Education in Emergencies: Social Cohesion, Peace and Conflict
Mokoro’s seminar, ‘Education in Emergencies: Resilience, Social Cohesion and Peace‘, explored education in emergency and humanitarian contexts. Their focus was on affected populations’ resilience and social cohesion, and the ways in which states of peace, conflict, and upheaval brought about by natural disasters affect and influence these realities.
Conflicts, natural disasters, and the large-scale forced migration that often results, raise the question of how those affected by such events – particularly children – can continue to receive the education that will help them thrive in life and achieve their potential. In emergencies and humanitarian crises, education is often the first service interrupted and the last resumed, and the issues surrounding its provision affect those on the move as well as the communities that come to host them, raising provocative questions on how the opposing states of peace and conflict affect and influence social cohesion.
Bringing together a varied group of practitioners and researchers working at the forefront of this challenging sector, this seminar delved into these issues through an examination of specific case studies, as well as consideration of some of the broader developments in the field.
Allison Anderson is a non-resident fellow with the Brookings Institution’s Center for Universal Education, focusing on how quality education contributes to sustainable development, disaster risk reduction, and climate change adaptation and mitigation. She is also an adjunct professor on Critical Challenges and Opportunities in Education in Emergencies through to Recovery at Columbia University’s School of International and Public Affairs (SIPA). Allison is working with Mokoro on the evaluation of UNICEF’s support to education in humanitarian settings and is team leader for the Nepal country case study.
Hiba Salem is a PhD student in her final year at Selwyn College, University of Cambridge. After witnessing the devastating impacts of war on Syrian children, Hiba left her home in Damascus in 2014 to pursue doctoral studies in Educational Research, where her interests lie in education within contexts of forced migration, with a focus on social cohesion and Syrian refugee students’ experiences in Jordan. Her PhD research explores Syrian refugee students’ perceptions and experiences in order to examine the concept of wellbeing in Jordan’s segregated double-shift schools. Her publications include a policy paper discussing her findings and a literature review mapping the challenges adolescent girls face in conflict-affected settings.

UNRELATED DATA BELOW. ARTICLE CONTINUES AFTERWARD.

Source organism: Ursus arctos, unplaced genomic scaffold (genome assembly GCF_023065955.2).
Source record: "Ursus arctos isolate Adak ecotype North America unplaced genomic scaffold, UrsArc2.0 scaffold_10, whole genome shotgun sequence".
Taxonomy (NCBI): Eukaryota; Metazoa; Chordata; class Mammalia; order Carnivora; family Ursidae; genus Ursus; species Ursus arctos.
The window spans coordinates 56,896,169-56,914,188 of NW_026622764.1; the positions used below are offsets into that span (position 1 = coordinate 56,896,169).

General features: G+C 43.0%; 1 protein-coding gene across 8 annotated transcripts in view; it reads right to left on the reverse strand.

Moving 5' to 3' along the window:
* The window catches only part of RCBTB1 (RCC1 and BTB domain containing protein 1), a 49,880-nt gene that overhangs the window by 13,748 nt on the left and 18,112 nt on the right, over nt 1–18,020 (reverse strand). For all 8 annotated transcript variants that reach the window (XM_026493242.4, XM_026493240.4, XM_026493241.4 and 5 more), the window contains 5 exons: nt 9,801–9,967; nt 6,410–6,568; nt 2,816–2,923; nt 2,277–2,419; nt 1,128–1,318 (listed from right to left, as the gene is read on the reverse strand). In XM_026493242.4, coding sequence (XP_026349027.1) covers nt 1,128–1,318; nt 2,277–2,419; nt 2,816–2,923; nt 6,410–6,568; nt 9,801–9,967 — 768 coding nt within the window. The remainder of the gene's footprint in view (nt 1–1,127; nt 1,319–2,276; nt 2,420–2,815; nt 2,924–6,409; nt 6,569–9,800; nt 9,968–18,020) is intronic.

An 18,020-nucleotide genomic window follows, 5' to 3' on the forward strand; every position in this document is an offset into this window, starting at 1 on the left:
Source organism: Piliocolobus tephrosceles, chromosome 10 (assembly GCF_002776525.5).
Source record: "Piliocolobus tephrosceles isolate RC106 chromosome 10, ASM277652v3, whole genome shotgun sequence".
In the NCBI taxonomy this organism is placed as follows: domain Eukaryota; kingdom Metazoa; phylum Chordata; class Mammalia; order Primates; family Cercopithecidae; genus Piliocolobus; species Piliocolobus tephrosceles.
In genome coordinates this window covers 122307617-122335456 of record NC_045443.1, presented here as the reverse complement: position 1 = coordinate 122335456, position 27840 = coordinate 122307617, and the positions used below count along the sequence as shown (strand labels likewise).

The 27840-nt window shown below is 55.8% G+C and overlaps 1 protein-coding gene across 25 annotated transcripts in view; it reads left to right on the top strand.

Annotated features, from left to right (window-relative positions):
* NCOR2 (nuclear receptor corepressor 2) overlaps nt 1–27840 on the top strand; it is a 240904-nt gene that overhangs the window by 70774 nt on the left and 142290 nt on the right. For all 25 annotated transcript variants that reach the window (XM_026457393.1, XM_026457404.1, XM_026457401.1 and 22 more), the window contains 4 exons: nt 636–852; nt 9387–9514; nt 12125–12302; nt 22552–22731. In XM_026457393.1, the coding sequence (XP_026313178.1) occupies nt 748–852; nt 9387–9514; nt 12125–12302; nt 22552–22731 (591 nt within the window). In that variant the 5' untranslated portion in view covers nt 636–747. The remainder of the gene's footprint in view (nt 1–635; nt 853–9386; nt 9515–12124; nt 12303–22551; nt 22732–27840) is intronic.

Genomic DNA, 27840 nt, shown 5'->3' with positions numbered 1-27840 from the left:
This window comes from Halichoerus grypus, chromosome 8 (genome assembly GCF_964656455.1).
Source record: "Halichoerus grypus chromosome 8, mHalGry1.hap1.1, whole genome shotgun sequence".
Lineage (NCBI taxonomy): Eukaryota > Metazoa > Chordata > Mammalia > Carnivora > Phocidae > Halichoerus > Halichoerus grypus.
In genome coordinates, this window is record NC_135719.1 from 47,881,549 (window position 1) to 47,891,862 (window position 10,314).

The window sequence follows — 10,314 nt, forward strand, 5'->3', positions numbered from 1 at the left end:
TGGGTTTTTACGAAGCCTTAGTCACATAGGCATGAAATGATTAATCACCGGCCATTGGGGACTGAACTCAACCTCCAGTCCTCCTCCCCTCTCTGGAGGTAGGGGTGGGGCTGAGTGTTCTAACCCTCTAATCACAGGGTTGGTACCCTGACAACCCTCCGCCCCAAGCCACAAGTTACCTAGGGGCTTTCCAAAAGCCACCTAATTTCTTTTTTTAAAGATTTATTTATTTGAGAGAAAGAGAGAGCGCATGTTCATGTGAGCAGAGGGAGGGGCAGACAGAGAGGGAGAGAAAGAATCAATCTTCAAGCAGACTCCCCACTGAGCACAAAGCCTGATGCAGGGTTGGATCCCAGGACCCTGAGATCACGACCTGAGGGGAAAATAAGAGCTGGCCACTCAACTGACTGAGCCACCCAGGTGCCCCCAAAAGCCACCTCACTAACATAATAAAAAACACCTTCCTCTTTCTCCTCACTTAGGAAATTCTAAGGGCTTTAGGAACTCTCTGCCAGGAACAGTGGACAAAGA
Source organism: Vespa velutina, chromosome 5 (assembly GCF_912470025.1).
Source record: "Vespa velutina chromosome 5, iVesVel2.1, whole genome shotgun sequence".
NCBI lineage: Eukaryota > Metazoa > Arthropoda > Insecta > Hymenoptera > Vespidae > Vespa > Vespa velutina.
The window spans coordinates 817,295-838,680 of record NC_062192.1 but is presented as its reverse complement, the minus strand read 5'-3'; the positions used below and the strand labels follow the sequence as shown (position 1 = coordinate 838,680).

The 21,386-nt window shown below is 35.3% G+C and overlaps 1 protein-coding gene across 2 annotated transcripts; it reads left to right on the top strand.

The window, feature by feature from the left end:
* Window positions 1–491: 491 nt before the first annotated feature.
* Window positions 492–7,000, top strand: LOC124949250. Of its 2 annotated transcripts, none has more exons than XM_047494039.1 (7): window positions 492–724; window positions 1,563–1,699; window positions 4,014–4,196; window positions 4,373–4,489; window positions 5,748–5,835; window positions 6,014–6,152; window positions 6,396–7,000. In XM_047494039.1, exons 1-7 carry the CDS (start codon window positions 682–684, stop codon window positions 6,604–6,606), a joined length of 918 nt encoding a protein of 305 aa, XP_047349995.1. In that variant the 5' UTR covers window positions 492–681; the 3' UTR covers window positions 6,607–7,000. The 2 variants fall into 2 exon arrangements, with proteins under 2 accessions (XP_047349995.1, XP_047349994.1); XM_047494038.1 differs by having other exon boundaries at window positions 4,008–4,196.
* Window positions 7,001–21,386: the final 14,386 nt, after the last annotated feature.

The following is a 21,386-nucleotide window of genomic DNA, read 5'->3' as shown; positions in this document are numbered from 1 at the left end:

Jessica Oddy is an experienced Education Research Specialist with global experience in Education in Emergencies, leading research projects, establishing communities of practice, curriculum and content development, capacity building, virtual learning design, cluster coordination, program management and providing technical expertise in the UK and in development and humanitarian contexts. She has previously worked for UNHCR in Tel Aviv and as a coordinator of educational projects for Lutheran World Relief in South Sudan. More recently she has been an Education in Emergencies Advisor for War Child and Save the Children.
Muriel Visser is one of Mokoro’s Principal Consultants. Muriel grew up in Mozambique, and worked there for 11 years during and after the war, mainly in the field of adult literacy, teacher education and training, and HIV prevention. Muriel completed her PhD in 2004 (Florida State University) and since then has been working as an international consultant, leading research and evaluations of development and humanitarian efforts across a range of settings and countries, and in particular in education, gender, health and nutrition. Muriel is currently team leader for the global evaluation of UNICEF’s support to education in humanitarian settings. In addition to her consultancy work Muriel is an active contributor to the work of the Learning Development Institute (a virtual network of professionals with a different view on learning).